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ON-CAMERA FLASH: The only modifier you'll ever need…

When I purchased  my first speedlight (on-camera flash) long ago I was never impressed by the results.  If I shot the speedlight directly onto my subject the light was flat and I usually ended up with heavy shadows in the background.  Then came the revelation of bouncing flash off the ceiling, thus removing any shadows in the background but this in turn created shadows on the subject, namely the eyes and nose.  I started to dabble in manual off-camera light using wireless triggers and speedlights and the possibilities were endless! I really enjoy the challenge of creating edgy portraits using 1-3 speedlights off-camera, and in time with a lot of practice I began to understand exposure values and could rig up and select an option close enough to what would be my final exposure settings without the need for a metering system.  Strobism (manual off-camera lighting with speedlights) has one major pitfall though.  Like any studio lighting setup big or small, it takes time to get your lights erected and in position whilst instructing a model but the results are fantastic!

In any situation time is never on your side.  Be it commercial, PR, landscape, wedding or even family portrait photography, time is always a key factor and dictates how when and where we plan to take a shot.  That is why on-camera flash is so appealing and in most cases, photographers opt for direct flash in many of these scenarios.  It’s very difficult to lug around kit for off-camera scenarios or indeed move the lights from one location to the next.

There is another alternative though provided that you have the patience and don’t mind working with your camera in manual exposure mode.  I found a New Jersey based photographer Neil van Niekerk using this method and decided to give it a try.  It is quick, effective indoors and provides beautiful soft directional lighting.  Rather than bouncing your on-camera strobe at the ceiling, try bouncing at a nearby wall or even behind your shoulder.  You are effectively using that wall as a larger, softer light source like an off-camera softbox.  I strap a piece of cardboard that I’ve coloured black with a permanent marker in order to direct as much light as possible towards the new source.  I use an elastic band to secure it in place which gives me the flexibility to move it quickly should I decide to shoot portrait or bounce light in a different direction.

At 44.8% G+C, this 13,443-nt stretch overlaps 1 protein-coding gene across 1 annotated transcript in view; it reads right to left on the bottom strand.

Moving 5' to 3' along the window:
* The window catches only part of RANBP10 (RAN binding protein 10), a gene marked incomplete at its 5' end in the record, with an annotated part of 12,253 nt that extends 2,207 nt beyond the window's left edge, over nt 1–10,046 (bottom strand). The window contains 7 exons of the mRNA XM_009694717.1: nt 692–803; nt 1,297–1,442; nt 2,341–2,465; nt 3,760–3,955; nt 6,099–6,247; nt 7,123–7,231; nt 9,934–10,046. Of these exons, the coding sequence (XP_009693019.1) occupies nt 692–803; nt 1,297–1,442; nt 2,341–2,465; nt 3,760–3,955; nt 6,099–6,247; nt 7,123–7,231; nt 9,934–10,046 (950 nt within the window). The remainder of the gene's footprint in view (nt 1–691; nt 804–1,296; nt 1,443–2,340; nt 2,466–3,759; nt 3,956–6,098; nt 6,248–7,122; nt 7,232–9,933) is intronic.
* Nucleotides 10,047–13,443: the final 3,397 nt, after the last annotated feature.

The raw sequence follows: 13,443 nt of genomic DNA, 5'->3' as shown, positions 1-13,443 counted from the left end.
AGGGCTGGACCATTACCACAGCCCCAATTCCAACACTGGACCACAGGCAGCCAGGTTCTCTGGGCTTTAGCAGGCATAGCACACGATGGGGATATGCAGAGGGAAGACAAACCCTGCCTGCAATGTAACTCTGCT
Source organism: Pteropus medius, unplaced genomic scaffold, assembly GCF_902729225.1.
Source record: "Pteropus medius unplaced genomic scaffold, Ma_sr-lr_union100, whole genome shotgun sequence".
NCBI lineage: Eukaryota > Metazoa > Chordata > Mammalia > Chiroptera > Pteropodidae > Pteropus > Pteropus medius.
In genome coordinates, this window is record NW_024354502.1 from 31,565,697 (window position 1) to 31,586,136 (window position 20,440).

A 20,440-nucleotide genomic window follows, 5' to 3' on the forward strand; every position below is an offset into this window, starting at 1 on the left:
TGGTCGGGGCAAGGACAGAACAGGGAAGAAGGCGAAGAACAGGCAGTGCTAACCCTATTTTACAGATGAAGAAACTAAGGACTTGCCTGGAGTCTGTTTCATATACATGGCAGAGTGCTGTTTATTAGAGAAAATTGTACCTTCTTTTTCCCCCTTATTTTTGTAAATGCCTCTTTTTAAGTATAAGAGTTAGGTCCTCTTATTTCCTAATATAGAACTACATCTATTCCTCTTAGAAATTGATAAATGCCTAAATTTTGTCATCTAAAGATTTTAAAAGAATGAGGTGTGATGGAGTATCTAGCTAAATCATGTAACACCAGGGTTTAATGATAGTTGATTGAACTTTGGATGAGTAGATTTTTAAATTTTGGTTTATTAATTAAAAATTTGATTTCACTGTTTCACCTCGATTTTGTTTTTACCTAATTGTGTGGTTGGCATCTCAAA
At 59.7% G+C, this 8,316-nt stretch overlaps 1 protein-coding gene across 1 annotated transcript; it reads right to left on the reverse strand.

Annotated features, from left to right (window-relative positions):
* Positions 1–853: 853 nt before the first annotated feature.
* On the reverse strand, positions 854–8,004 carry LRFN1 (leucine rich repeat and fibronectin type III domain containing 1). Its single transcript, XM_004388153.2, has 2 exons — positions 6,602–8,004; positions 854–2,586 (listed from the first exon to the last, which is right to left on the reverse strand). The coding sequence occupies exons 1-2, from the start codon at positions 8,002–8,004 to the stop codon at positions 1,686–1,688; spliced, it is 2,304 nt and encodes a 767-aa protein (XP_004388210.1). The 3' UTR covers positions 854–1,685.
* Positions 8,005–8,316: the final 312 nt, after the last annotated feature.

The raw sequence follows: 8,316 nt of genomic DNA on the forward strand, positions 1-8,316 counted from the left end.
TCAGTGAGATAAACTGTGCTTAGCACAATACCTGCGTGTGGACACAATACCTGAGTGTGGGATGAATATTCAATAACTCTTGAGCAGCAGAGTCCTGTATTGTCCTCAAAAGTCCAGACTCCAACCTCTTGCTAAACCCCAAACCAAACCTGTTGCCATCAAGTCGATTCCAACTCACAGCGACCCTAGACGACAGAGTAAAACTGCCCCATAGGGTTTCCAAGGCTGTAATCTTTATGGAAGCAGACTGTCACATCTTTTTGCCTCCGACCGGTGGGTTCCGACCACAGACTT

Below are a few examples of using this technique in on the fly to produce stunning portraits/moments.  Each and every shot below incorporated the cardboard modifier to intelligently bounce light off larger sources to achieve soft, directional light.  If you require any further info feel free to ask in the comments section below.

  1. ttekcorbnave on Monday 11, 2010


  2. redskyni on Monday 11, 2010

    Thanks Evan. Hope this little technique helps when you’re shooting the stars of today and tomorrow. :D

  3. Car on Monday 11, 2010

    Thanks for the info I will definately try this ;) Car